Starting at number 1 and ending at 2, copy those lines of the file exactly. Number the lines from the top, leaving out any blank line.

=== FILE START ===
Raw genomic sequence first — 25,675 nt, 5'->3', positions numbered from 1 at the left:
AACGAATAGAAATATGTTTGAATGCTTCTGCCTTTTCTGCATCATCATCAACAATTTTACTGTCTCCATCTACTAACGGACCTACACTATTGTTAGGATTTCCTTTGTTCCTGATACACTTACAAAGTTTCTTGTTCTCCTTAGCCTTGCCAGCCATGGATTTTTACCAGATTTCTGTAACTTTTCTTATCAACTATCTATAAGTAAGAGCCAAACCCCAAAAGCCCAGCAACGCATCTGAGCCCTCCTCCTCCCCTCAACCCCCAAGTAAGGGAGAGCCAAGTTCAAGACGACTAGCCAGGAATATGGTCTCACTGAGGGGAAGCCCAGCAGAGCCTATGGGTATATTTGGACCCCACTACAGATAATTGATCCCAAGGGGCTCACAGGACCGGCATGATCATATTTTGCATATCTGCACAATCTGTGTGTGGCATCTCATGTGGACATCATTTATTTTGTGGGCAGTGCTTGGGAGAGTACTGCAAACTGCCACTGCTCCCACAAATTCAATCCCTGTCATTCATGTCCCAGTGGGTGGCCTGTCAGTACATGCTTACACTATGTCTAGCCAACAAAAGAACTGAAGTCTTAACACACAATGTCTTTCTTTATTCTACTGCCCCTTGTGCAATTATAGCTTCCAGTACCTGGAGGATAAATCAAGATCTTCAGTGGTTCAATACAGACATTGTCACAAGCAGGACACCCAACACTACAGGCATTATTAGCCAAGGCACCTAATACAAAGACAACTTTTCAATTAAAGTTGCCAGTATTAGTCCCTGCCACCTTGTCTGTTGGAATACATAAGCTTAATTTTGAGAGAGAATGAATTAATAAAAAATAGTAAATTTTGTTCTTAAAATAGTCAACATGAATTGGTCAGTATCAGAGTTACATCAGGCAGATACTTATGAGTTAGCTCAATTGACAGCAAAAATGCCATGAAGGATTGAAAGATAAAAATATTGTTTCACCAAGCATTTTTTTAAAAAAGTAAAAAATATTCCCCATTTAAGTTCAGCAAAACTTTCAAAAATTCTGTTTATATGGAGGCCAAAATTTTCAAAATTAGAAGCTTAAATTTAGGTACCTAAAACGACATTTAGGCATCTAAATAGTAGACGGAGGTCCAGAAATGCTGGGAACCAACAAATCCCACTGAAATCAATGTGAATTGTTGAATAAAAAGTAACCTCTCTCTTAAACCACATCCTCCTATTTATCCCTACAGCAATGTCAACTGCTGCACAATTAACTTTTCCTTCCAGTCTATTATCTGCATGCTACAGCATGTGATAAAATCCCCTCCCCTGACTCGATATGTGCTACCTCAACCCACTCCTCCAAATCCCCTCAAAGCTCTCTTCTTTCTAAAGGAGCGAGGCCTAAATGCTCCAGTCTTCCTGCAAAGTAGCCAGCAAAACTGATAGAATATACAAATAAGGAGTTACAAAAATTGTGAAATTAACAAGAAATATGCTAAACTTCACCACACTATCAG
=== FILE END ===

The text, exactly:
Raw genomic sequence first — 25,675 nt, 5'->3', positions numbered from 1 at the left:
AACGAATAGAAATATGTTTGAATGCTTCTGCCTTTTCTGCATCATCATCAACAATTTTACTGTCTCCATCTACTAACGGACCTACACTATTGTTAGGATTTCCTTTGTTCCTGATACACTTACAAAGTTTCTTGTTCTCCTTAGCCTTGCCAGCCATGGATTTTTACCAGATTTCTGTAACTTTTCTTATCAACTATCTATAAGTAAGAGCCAAACCCCAAAAGCCCAGCAACGCATCTGAGCCCTCCTCCTCCCCTCAACCCCCAAGTAAGGGAGAGCCAAGTTCAAGACGACTAGCCAGGAATATGGTCTCACTGAGGGGAAGCCCAGCAGAGCCTATGGGTATATTTGGACCCCACTACAGATAATTGATCCCAAGGGGCTCACAGGACCGGCATGATCATATTTTGCATATCTGCACAATCTGTGTGTGGCATCTCATGTGGACATCATTTATTTTGTGGGCAGTGCTTGGGAGAGTACTGCAAACTGCCACTGCTCCCACAAATTCAATCCCTGTCATTCATGTCCCAGTGGGTGGCCTGTCAGTACATGCTTACACTATGTCTAGCCAACAAAAGAACTGAAGTCTTAACACACAATGTCTTTCTTTATTCTACTGCCCCTTGTGCAATTATAGCTTCCAGTACCTGGAGGATAAATCAAGATCTTCAGTGGTTCAATACAGACATTGTCACAAGCAGGACACCCAACACTACAGGCATTATTAGCCAAGGCACCTAATACAAAGACAACTTTTCAATTAAAGTTGCCAGTATTAGTCCCTGCCACCTTGTCTGTTGGAATACATAAGCTTAATTTTGAGAGAGAATGAATTAATAAAAAATAGTAAATTTTGTTCTTAAAATAGTCAACATGAATTGGTCAGTATCAGAGTTACATCAGGCAGATACTTATGAGTTAGCTCAATTGACAGCAAAAATGCCATGAAGGATTGAAAGATAAAAATATTGTTTCACCAAGCATTTTTTTAAAAAAGTAAAAAATATTCCCCATTTAAGTTCAGCAAAACTTTCAAAAATTCTGTTTATATGGAGGCCAAAATTTTCAAAATTAGAAGCTTAAATTTAGGTACCTAAAACGACATTTAGGCATCTAAATAGTAGACGGAGGTCCAGAAATGCTGGGAACCAACAAATCCCACTGAAATCAATGTGAATTGTTGAATAAAAAGTAACCTCTCTCTTAAACCACATCCTCCTATTTATCCCTACAGCAATGTCAACTGCTGCACAATTAACTTTTCCTTCCAGTCTATTATCTGCATGCTACAGCATGTGATAAAATCCCCTCCCCTGACTCGATATGTGCTACCTCAACCCACTCCTCCAAATCCCCTCAAAGCTCTCTTCTTTCTAAAGGAGCGAGGCCTAAATGCTCCAGTCTTCCTGCAAAGTAGCCAGCAAAACTGATAGAATATACAAATAAGGAGTTACAAAAATTGTGAAATTAACAAGAAATATGCTAAACTTCACCACACTATCAG